ME Kurtz, RD Paulsen, D Ferguson. How effectively are osteopathic medical students coping with a stressful life-style?. J Am Osteopath Assoc 1990;90(7):613. doi: 10.7556/jaoa.19188.8.131.523.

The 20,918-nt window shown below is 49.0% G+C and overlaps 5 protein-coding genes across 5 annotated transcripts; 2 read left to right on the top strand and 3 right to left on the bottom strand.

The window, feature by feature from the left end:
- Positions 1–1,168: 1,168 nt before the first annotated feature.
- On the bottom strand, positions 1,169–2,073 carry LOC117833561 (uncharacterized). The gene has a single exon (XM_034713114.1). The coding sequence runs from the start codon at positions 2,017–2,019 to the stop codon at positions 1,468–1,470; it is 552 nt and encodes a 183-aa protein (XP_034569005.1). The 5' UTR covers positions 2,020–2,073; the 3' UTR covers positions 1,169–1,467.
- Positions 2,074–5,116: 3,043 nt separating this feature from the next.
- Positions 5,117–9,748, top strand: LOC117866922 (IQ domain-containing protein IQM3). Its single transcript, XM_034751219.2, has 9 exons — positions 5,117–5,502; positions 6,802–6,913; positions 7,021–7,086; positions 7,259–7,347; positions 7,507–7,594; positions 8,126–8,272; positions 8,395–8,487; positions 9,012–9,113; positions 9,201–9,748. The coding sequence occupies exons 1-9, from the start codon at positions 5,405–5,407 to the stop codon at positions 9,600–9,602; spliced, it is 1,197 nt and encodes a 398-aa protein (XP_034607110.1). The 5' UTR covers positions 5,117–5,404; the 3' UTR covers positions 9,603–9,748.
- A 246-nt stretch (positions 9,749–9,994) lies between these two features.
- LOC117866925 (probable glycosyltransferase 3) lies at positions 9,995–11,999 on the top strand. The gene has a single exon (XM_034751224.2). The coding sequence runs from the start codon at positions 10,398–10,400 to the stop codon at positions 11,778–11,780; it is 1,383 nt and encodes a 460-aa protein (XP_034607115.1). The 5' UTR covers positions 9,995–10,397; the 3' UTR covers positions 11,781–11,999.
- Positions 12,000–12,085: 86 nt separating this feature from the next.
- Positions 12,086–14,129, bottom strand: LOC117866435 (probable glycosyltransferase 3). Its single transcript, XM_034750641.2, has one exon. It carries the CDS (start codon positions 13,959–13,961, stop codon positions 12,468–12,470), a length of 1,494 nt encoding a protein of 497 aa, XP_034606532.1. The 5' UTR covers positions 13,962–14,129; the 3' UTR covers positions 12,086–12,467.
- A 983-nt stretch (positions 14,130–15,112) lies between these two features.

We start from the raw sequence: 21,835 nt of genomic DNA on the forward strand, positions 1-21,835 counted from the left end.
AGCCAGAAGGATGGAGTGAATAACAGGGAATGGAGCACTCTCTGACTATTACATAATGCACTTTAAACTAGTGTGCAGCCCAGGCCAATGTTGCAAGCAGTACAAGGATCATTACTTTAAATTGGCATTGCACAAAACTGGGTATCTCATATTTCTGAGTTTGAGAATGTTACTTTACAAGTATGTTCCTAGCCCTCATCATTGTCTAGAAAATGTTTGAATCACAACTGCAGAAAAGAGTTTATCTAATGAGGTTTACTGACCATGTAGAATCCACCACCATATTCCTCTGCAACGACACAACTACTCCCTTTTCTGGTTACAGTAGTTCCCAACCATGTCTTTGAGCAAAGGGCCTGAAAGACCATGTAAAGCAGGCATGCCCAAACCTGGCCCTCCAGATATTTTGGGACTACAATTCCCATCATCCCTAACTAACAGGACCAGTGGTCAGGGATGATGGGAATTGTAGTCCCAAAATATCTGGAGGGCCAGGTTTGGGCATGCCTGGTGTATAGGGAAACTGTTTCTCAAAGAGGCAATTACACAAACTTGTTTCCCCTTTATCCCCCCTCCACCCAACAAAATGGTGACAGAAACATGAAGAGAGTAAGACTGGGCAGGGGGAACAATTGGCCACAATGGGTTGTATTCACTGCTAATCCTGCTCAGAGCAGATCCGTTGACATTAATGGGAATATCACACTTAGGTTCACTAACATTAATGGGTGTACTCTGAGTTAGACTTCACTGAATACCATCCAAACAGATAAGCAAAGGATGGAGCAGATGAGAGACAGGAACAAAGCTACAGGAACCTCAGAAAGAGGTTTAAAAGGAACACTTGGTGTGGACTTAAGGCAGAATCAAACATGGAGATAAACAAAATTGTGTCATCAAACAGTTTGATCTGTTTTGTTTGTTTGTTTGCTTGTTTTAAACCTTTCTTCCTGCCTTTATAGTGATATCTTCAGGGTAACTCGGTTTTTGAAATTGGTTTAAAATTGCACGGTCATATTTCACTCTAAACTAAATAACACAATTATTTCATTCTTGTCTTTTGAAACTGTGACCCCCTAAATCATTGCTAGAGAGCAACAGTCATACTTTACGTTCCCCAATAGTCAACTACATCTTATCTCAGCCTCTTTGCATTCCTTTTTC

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Medical education has been described as an extremely intense and stressful experience. First- and second-year osteopathic medical students (N = 225) were surveyed to assess their perceptions of their own physical and psychological well-being, mechanisms they use to combat daily stress, their leisure activities, and the health-promoting behaviors in which they engage. This study found perceived physical and psychological well-being to be quite good, with more than 82% of respondents reporting "good" or "excellent" in both areas. Only 11% of students reported using tobacco, and the mean number of alcoholic drinks consumed per day was less than one. Most of the students reported that they exercised regularly and that they did not view sleep deprivation as a significant problem; however, the students did perceive the stress attributed to the demands of medical school as quite high. The primary coping behaviors they used in response to stress included humor, leisure, exercise, and social activity. Smoking, using medication, and using illicit drugs were infrequently indicated as coping strategies. From a comprehensive perspective, student perceptions indicate that they are effectively coping with the stresses of medical education.
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